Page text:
By Simply Sharing, Doctors Could Unlock the Genome's Potential
Software that enables collaboration between labs could make it easier for doctors to translate genome information.
DNA sequencing is increasingly being used in medicine, but doctors can have trouble making sense of the data. Now sequencing machine manufacturer Illumina has announced that it will integrate software into its desktop sequencing platform to assist physicians with that task. The most interesting aspect of the analysis tool may be its ability to share, which could be key to unlocking the real promise of genomics in medicine.
Every person’s genome is full of variations—research estimates that the genomes of any two people differ at around three million positions—but most of these differences, called variants, are harmless. But some variants cause disease, and others contribute to the likelihood of disease. When a variant is suspected to affect health, doctors can turn to the scientific literature for clues, but they may not find any useful information there, or they may find data on entire populations that may not apply to an individual patient.
“They want to be able to say, ‘We found this variant in an important gene, it may be causing this effect, and we’d love to see if someone has seen this before,’ ” says Brad Ozenberger of the National Human Genome Research Initiative. But there’s currently no centralized collection of medically relevant variants for doctors to use. Some National Institutes of Health-run databases include genetic variants linked to disease and drug response, but they are more suited for researchers than doctors. To address this issue, the National Human Genome Research Initiative announced this summer that it will fund such a centralized database.
“The grand vision is that whenever any patient gets their genome sequenced and analyzed, doctors will be able to tap those data,” says Ozenberger.
The commercial answer to the question may come from Illumina’s new collaboration with Partners HealthCare, a consortium of hospitals in the Boston area. Partners developed the interpretation software, and has already used it to support its own clinical interpretation of some 24,000 disease cases, says Heidi Rehm, who directs the hospitals’ Laboratory for Molecular Medicine.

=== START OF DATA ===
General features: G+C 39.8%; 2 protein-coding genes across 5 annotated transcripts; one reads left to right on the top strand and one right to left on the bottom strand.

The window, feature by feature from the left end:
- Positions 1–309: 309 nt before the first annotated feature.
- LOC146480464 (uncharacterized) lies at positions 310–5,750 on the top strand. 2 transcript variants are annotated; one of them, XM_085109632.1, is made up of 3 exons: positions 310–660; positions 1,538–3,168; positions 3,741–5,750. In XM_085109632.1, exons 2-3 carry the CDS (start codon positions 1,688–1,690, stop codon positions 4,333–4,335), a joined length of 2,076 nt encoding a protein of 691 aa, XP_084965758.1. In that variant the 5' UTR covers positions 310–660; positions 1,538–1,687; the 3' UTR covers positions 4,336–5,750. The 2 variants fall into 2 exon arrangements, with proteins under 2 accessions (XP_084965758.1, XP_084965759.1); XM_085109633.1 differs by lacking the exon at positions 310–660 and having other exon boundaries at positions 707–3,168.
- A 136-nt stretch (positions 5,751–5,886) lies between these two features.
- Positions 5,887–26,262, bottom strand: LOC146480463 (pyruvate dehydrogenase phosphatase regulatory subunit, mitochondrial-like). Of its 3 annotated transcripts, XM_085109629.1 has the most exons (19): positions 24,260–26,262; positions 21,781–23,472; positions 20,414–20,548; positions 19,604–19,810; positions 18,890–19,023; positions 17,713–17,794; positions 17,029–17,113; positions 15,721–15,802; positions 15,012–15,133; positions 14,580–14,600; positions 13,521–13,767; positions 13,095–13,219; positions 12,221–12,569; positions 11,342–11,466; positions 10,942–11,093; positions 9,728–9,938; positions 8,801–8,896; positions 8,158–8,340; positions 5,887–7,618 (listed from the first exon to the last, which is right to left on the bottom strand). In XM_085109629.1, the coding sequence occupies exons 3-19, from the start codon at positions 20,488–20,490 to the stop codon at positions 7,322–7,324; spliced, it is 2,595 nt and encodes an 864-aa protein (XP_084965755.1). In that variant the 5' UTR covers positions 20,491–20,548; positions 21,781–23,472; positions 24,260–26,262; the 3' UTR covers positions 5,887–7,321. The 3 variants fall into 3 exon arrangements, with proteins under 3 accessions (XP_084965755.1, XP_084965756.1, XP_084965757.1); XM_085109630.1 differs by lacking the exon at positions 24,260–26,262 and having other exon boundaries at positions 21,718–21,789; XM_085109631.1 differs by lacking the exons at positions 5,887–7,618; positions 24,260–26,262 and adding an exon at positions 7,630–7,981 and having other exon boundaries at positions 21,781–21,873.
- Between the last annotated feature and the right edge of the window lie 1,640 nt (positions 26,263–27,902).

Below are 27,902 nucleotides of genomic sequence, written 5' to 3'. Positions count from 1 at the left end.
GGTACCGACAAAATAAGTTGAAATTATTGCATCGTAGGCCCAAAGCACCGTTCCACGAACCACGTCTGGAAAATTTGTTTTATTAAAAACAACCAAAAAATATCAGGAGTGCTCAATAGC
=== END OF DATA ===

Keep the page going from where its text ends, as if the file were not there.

The software generates a report that might include information such as how a patient’s variant will affect the behavior of the gene where it’s located and whether one or two copies are needed to see an effect. If a lab has seen the variant before, the report may describe its impact on health. “This notion of a share and share alike network will be very powerful for interpretation of this data,” says Rehm.
In the case of Illumina, some of that initial sharing may happen not with whole genome sequencing, but with disease-focused selective sequencing. Last week, the company began taking orders for its tests for autism, cancer, cardiomyopathy, and a broad range of inherited diseases. By sequencing only targeted genes, clinicians and researchers can increase the speed and reduce the cost of the analysis. Illumina’s customers can use the Partners Healthcare software to generate reports from this data, and that could help strengthen the power of the technique.
“If I found a variant that’s come through my lab that I’ve never seen, I can go out on my network and see if any other labs have seen it before and see the evidence they used to classify it,” says Tim McDaniel, director of Scientific Research in Translational and Consumer Genomics at Illumina. “The dream here is that every lab would be on the network, so that it’s not just, ‘Has my lab seen it before?’ but ‘Has any lab seen it previously?’ “
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